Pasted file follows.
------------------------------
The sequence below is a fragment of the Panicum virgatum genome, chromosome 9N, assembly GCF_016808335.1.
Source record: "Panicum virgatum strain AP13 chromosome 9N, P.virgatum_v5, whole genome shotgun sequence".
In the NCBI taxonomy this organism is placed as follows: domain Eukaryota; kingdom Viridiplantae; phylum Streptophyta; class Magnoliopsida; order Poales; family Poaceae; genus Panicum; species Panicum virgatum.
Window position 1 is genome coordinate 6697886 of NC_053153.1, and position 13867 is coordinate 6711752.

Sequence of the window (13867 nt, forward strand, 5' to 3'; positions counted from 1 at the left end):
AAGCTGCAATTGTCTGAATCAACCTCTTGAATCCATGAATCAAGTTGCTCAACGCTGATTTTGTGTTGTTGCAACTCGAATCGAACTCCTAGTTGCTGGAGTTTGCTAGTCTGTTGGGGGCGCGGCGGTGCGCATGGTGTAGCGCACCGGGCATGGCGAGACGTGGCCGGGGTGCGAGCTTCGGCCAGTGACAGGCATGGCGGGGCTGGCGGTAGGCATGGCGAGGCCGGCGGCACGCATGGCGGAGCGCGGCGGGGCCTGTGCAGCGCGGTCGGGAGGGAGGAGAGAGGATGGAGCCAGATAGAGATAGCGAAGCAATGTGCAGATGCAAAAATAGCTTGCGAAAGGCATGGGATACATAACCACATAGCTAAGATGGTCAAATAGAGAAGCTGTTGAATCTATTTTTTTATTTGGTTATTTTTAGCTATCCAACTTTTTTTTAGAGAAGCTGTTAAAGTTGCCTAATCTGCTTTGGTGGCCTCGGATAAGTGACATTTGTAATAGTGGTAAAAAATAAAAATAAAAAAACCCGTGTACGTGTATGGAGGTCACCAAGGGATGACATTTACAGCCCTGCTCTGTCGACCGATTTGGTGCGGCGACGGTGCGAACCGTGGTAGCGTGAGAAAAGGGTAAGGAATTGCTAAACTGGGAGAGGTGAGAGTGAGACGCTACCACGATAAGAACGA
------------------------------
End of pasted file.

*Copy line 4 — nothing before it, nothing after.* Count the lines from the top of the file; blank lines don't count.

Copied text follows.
Window position 1 is genome coordinate 6697886 of NC_053153.1, and position 13867 is coordinate 6711752.